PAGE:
These are not pleas likely to have weightwith a Southern constituency, where thesethings have been done, and where the lawswould be inexorably enforced against a meanercriminal convicted of offences of one-tenthof the enormity of Brown's. The atrociouswickedness of the crime comes, then, to be,from its connections with possible politicalcombinations made a ground for special favor;and underneath the whole application, lies thenaked appeal to fear. If Brown is executed,we are warned that a great sympathy willgrow up in the North, that he will be made ahero and a martyr. His name will be thewatchword with which to kindle a fire ofindignation and hatred against the South thatwill utterly consume away all hope ofresisting the popular triumph ofAbolitionism at the polls, and the speedy supremacyof Abolitionism at the North and in theFederal Government. The blood of JohnBrown will be the cement of the RepublicanChurch, and his name the inspiringcall to a complete Republican victory, at everypoll in the North.

Perhaps this may be true in part, althoughwe believe it to be greatly exaggerated. Itis true that the extreme anti-slavery journalsand the most rabid among the lecturers, fanaticsand demagogues of that faith, are beginning to prepare for such a crusade of agitation,and have begun to hold up the Ossawattamieruffian, murderer, and robber, as worthy to beranked with the noblest victims to freedom,and canonized as a saint and martyr.

But we are not persuaded that suchdemonstrations are going to carry off the whole Northin a whirlwind of fury, into the ranks ofpolitical abolitionism; and if there were any suchperil, we should treat it as the sign of a stateof the Northern mind, on Southern subjects, soutterly perverse, as to be hopelesslyincurable -- a proof that there is no longer possibilityto live with them on any terms of amity, morethan with John Brown himself, as a neighborand associate. Instead of fear of rousing theseNorthern proclivities into hostile action, thewarning is much more likely to fix a SouthernState, or Southern Executive, in the determinationnot to yield an iota to the suggested fearsof such a frantic sympathy for a convictedmarauder, boastful from his guilt, not to turn a hair'sbreath aside from the line of duty, topropitiate such a fanatical spirit, but calmly toconfront and defy it; not to be goaded intoinjustice or cruelty, merely to retort injustice, andgive blow for threats, nor into being mercifulby alarms for the exasperating effects onpunishing a dangerous felon.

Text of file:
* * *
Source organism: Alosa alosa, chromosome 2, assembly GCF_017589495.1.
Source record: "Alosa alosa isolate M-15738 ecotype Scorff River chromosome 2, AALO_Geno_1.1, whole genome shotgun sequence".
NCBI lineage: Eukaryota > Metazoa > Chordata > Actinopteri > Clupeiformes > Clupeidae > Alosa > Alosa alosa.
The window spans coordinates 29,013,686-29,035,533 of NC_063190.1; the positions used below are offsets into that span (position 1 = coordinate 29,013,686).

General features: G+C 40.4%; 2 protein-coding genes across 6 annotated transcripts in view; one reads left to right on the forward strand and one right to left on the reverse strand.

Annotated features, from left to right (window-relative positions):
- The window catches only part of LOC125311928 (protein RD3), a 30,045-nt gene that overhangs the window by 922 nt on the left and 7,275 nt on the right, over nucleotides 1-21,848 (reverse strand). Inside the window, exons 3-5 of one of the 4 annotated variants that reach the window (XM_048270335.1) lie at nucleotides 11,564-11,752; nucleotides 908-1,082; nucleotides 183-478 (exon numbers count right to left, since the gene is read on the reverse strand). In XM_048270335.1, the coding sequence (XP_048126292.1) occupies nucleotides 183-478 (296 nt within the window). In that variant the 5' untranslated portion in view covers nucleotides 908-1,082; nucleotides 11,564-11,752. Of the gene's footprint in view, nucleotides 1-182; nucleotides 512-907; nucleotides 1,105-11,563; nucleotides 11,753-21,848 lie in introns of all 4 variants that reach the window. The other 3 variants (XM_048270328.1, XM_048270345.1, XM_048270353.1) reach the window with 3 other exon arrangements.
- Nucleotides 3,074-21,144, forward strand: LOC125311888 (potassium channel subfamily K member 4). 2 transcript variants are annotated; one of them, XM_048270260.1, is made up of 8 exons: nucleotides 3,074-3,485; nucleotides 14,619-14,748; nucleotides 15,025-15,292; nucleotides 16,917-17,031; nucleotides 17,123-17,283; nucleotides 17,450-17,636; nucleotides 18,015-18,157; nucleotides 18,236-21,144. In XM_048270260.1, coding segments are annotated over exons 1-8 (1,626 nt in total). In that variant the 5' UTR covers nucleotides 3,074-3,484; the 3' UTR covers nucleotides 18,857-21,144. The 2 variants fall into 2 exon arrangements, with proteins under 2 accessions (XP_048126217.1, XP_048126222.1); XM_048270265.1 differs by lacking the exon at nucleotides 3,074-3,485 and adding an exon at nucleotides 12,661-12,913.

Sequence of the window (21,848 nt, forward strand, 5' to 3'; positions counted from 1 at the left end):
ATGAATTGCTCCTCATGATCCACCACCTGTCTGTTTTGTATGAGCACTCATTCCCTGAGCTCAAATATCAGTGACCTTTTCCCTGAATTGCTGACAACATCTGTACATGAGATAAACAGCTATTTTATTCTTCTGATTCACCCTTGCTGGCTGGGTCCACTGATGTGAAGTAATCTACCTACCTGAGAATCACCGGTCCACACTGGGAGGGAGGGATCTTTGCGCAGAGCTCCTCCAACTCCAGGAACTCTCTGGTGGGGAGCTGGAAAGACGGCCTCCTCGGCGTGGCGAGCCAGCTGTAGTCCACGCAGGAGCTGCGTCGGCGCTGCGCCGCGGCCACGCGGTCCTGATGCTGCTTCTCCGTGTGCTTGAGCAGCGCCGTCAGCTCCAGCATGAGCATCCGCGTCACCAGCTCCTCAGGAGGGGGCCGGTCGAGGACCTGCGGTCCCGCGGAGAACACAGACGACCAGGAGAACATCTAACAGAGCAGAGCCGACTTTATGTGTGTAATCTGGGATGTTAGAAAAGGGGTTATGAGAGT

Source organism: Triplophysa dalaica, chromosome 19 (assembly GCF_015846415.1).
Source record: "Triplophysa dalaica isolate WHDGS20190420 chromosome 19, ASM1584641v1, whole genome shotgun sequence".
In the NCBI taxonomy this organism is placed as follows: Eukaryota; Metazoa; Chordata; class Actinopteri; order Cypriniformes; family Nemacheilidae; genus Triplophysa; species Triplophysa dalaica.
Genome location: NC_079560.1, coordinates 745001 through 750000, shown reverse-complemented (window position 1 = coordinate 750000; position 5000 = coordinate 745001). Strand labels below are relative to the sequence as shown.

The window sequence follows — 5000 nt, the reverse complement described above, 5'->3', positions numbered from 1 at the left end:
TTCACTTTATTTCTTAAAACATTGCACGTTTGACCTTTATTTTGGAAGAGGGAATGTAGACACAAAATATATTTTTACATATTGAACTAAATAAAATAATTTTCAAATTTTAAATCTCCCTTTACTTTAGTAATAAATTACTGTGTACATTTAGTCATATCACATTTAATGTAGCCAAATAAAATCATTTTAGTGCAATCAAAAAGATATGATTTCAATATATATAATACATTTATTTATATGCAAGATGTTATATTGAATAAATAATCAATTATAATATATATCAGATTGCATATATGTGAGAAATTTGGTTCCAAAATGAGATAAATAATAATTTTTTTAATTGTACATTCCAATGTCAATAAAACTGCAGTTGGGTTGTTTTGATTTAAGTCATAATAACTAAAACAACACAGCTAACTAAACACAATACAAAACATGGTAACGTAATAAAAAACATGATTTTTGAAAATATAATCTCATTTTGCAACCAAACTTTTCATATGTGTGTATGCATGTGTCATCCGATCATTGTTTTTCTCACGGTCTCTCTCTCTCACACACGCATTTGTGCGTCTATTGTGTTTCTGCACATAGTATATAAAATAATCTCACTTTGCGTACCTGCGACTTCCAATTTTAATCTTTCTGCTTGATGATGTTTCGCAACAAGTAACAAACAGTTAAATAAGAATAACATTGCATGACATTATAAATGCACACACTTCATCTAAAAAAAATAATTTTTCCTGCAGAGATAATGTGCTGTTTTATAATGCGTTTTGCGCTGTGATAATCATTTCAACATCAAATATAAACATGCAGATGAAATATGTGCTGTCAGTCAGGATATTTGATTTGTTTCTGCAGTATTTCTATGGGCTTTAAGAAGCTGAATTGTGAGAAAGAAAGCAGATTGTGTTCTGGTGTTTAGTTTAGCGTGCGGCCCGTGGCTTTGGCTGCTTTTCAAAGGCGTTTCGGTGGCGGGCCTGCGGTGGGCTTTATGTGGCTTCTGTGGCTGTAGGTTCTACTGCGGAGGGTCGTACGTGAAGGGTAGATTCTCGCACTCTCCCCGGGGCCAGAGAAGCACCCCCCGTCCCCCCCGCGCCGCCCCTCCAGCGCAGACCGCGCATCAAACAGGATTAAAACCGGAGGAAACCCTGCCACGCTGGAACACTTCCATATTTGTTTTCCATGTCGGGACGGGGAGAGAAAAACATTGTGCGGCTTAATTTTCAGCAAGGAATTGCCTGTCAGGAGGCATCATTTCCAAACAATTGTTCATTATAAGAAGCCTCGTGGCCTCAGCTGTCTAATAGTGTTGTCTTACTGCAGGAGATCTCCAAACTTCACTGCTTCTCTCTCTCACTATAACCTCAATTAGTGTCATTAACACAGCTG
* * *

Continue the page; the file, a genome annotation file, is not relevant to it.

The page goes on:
During the dark days of the AmericanRevolution a British spy was round in the camp;he was arrested and condemned to be hung.The British General sent to demand thisrelease, with the threat of a dreadful retaliation.The answer was brief:

"Your man was caught in my camp as aspy -- he has been tried as a spy -- and he willbe hanged as a spy!

"P. S. He is hanged."

Like this would be the instant response fromany part of the South to a demand for therelease of an arrested Abolition insurrectionist, with warnings of the peril of executing thelaw upon him. He would be hanged forexample while the messenger was waiting.

In the case of Brown, the power of pardondoes not lie with Governor Wise. By theConstitution of Virginia the Executive cannotgrant pardon for such offences as that forwhich Brown is under sentence, but can requite until the Legislature can act. We inferfrom the tone of the Richmond Enquirer,which usually represents the views ofGovernor Wise very exactly, that he has littledisposition to favor the applications for any mitigationof the penalty which the law has pronounced.

Edited/Proofed by

Entered by James Cash. Proofed by Lloyd Benson

Identifier

latpjb591116a

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Pardon for John Brown.

Some such answer will Virginia give to the clamorous outcry that comes to her from the free States for mercy to John Brown.